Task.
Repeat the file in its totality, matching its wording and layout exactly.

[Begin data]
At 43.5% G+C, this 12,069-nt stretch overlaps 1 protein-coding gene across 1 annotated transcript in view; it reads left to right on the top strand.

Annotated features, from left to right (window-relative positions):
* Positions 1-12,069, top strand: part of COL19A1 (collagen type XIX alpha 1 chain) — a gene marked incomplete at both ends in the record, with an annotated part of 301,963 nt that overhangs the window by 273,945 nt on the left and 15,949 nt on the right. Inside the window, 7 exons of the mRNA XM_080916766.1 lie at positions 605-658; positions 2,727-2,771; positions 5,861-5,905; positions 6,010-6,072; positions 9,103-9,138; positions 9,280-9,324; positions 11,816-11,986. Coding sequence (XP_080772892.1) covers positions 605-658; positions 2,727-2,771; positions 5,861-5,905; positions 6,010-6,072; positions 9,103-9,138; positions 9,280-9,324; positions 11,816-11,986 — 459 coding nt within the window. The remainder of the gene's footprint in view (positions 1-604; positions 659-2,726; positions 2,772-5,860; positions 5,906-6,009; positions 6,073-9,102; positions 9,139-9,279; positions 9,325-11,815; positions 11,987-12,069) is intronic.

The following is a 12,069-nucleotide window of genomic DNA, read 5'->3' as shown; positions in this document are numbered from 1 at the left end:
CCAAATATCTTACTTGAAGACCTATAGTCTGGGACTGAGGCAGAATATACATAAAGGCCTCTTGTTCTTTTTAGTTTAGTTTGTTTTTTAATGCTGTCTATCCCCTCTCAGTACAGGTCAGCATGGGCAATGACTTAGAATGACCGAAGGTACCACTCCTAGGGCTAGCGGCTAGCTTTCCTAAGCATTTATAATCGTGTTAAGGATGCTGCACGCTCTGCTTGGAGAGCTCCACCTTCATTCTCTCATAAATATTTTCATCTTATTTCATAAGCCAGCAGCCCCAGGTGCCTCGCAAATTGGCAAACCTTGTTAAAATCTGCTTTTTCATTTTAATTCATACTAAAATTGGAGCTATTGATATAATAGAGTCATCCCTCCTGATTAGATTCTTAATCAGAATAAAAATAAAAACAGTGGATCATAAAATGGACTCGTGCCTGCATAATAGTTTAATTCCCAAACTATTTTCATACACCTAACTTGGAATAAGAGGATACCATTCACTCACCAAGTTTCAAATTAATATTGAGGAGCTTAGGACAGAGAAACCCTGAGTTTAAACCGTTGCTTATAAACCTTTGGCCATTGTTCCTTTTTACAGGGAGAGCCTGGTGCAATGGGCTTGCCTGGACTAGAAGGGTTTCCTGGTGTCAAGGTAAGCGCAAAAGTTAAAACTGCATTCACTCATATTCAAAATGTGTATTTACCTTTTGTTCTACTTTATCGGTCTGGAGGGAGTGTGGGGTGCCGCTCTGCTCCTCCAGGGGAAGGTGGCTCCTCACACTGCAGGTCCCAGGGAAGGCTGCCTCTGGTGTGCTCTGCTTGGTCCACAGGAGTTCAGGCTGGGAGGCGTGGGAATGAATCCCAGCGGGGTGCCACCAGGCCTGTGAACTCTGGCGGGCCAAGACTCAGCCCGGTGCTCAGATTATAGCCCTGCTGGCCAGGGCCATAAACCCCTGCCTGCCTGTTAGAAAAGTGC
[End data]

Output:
At 43.5% G+C, this 12,069-nt stretch overlaps 1 protein-coding gene across 1 annotated transcript in view; it reads left to right on the top strand.

Annotated features, from left to right (window-relative positions):
* Positions 1-12,069, top strand: part of COL19A1 (collagen type XIX alpha 1 chain) — a gene marked incomplete at both ends in the record, with an annotated part of 301,963 nt that overhangs the window by 273,945 nt on the left and 15,949 nt on the right. Inside the window, 7 exons of the mRNA XM_080916766.1 lie at positions 605-658; positions 2,727-2,771; positions 5,861-5,905; positions 6,010-6,072; positions 9,103-9,138; positions 9,280-9,324; positions 11,816-11,986. Coding sequence (XP_080772892.1) covers positions 605-658; positions 2,727-2,771; positions 5,861-5,905; positions 6,010-6,072; positions 9,103-9,138; positions 9,280-9,324; positions 11,816-11,986 — 459 coding nt within the window. The remainder of the gene's footprint in view (positions 1-604; positions 659-2,726; positions 2,772-5,860; positions 5,906-6,009; positions 6,073-9,102; positions 9,139-9,279; positions 9,325-11,815; positions 11,987-12,069) is intronic.

The following is a 12,069-nucleotide window of genomic DNA, read 5'->3' as shown; positions in this document are numbered from 1 at the left end:
CCAAATATCTTACTTGAAGACCTATAGTCTGGGACTGAGGCAGAATATACATAAAGGCCTCTTGTTCTTTTTAGTTTAGTTTGTTTTTTAATGCTGTCTATCCCCTCTCAGTACAGGTCAGCATGGGCAATGACTTAGAATGACCGAAGGTACCACTCCTAGGGCTAGCGGCTAGCTTTCCTAAGCATTTATAATCGTGTTAAGGATGCTGCACGCTCTGCTTGGAGAGCTCCACCTTCATTCTCTCATAAATATTTTCATCTTATTTCATAAGCCAGCAGCCCCAGGTGCCTCGCAAATTGGCAAACCTTGTTAAAATCTGCTTTTTCATTTTAATTCATACTAAAATTGGAGCTATTGATATAATAGAGTCATCCCTCCTGATTAGATTCTTAATCAGAATAAAAATAAAAACAGTGGATCATAAAATGGACTCGTGCCTGCATAATAGTTTAATTCCCAAACTATTTTCATACACCTAACTTGGAATAAGAGGATACCATTCACTCACCAAGTTTCAAATTAATATTGAGGAGCTTAGGACAGAGAAACCCTGAGTTTAAACCGTTGCTTATAAACCTTTGGCCATTGTTCCTTTTTACAGGGAGAGCCTGGTGCAATGGGCTTGCCTGGACTAGAAGGGTTTCCTGGTGTCAAGGTAAGCGCAAAAGTTAAAACTGCATTCACTCATATTCAAAATGTGTATTTACCTTTTGTTCTACTTTATCGGTCTGGAGGGAGTGTGGGGTGCCGCTCTGCTCCTCCAGGGGAAGGTGGCTCCTCACACTGCAGGTCCCAGGGAAGGCTGCCTCTGGTGTGCTCTGCTTGGTCCACAGGAGTTCAGGCTGGGAGGCGTGGGAATGAATCCCAGCGGGGTGCCACCAGGCCTGTGAACTCTGGCGGGCCAAGACTCAGCCCGGTGCTCAGATTATAGCCCTGCTGGCCAGGGCCATAAACCCCTGCCTGCCTGTTAGAAAAGTGC